Wesley Botton

By Wesley Botton

Chief sports journalist


Thousands of runners set to get the ball rolling in Cape Town

It was revealed this week that 10 000 people will be allowed to participate in next month's Cape Town Marathon, albeit under strict restrictions.


When it was relaunched in 2014, the Cape Town Marathon faced an uphill battle in an attempt to establish its place as the most popular and prestigious road race in the country. Seven years on, it is fitting that the event will lead the way in the return to mass participation sport. The race has come a long way in less than a decade. Though it was already an established event before 2014, the Cape Town Marathon was rebranded and given a significant financial boost from naming rights sponsor Sanlam. In addition, the hands-on support offered by two of the…

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When it was relaunched in 2014, the Cape Town Marathon faced an uphill battle in an attempt to establish its place as the most popular and prestigious road race in the country.

Seven years on, it is fitting that the event will lead the way in the return to mass participation sport.

The race has come a long way in less than a decade.

Though it was already an established event before 2014, the Cape Town Marathon was rebranded and given a significant financial boost from naming rights sponsor Sanlam.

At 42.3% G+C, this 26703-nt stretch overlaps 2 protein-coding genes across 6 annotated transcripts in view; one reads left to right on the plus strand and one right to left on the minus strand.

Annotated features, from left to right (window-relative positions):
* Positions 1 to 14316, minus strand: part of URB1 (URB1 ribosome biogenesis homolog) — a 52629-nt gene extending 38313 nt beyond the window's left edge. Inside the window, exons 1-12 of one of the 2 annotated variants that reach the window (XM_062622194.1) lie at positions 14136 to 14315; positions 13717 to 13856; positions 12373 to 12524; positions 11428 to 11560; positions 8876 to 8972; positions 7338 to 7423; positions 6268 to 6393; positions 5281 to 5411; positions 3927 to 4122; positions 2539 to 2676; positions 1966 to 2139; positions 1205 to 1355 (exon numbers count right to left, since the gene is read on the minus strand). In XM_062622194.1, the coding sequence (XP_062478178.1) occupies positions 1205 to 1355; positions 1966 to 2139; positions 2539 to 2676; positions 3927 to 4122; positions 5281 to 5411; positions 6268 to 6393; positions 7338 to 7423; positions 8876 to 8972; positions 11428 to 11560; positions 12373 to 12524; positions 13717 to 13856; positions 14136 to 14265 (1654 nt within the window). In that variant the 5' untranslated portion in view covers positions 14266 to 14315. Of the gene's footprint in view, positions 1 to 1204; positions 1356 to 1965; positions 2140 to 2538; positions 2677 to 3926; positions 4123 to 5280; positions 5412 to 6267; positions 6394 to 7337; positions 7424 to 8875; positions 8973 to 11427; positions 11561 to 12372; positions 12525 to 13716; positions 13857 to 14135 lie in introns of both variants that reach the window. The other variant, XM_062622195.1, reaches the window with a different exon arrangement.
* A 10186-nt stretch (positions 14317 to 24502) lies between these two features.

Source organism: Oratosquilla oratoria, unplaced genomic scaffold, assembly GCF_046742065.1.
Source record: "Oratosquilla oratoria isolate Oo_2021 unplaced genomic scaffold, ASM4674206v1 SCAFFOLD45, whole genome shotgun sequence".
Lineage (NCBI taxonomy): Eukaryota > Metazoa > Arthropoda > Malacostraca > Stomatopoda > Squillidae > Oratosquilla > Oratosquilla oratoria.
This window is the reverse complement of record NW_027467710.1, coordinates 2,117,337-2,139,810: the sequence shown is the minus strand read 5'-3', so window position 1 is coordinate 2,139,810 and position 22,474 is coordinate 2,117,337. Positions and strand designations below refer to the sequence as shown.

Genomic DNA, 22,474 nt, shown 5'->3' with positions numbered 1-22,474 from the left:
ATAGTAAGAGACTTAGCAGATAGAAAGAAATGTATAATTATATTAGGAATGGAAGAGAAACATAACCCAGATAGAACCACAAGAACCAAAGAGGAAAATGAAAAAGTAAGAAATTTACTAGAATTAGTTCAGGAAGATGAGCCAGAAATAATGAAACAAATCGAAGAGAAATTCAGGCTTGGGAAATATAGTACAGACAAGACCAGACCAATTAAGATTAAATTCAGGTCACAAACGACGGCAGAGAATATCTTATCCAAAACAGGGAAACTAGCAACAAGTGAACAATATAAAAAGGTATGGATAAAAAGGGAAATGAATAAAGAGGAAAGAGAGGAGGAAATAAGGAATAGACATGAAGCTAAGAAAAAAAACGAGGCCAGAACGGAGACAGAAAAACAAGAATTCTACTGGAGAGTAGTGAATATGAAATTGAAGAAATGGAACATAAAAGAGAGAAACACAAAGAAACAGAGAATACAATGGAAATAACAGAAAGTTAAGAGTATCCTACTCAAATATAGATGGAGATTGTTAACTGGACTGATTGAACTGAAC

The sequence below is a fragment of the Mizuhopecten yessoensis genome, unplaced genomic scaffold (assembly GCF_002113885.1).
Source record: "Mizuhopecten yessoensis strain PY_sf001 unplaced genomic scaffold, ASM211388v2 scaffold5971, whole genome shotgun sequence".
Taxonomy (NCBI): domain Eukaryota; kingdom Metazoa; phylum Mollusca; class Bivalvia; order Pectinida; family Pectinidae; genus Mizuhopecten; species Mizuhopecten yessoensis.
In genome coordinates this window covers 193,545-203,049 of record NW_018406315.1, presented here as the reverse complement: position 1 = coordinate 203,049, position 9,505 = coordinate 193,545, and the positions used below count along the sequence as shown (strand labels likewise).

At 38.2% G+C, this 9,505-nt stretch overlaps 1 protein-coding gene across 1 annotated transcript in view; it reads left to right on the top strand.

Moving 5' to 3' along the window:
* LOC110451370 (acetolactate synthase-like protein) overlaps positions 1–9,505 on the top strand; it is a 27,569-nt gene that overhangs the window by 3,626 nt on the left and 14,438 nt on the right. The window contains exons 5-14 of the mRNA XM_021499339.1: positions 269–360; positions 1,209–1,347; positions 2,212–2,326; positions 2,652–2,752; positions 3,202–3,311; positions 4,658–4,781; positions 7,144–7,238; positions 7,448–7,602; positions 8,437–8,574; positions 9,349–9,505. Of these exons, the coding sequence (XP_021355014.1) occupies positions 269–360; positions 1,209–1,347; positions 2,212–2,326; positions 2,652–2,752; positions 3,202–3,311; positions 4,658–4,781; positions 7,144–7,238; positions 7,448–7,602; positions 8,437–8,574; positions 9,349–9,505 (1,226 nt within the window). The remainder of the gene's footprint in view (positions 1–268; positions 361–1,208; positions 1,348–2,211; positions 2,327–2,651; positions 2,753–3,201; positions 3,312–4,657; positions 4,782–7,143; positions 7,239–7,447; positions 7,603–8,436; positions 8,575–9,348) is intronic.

In addition, the hands-on support offered by two of the country’s most recognisable sport stars – local distance running icon Elana Meyer and Springbok legend Francois Pienaar – and the meticulous approach of the organising team has ensured a recipe for success.

They ticked all the right boxes from the start, boasting world-class elite line-ups while giving local talent an opportunity to compete at international level on home soil.

They also did well to cater for social runners and spectators, providing a chance for people to run a major race on a course which showcases some of the Mother City’s rich cultural history and creating a festival atmosphere around the event.

And while much of the publicity surrounding the race usually revolves around the elite aspect, it is the amateur side of the event which attracted significant attention this week.

Athletics was largely criticised for not doing more to relaunch the sport during lockdown, but the drive to get the Cape Town Marathon back on track now sees the sport leading the charge.

Despite facing significant challenges due to the pandemic, it has been revealed that 10,000 people will be allowed to participate in next month’s race, albeit under strict restrictions.

Already paving the way for South African road running by receiving Gold Label status and bidding to become the seventh marathon around the globe to be included in the World Marathon Majors series, Athletics SA and the Cape Town Marathon organisers have done well to convince government to let them press ahead with an event which is not as big as usual but far larger than anything we’ve seen since March last year.

With the event already setting the pace in domestic road running, this latest step forward for the Cape Town Marathon could open the door for other sports too, and if it goes well, it could trigger a return to action for social athletes and spectators across the board.

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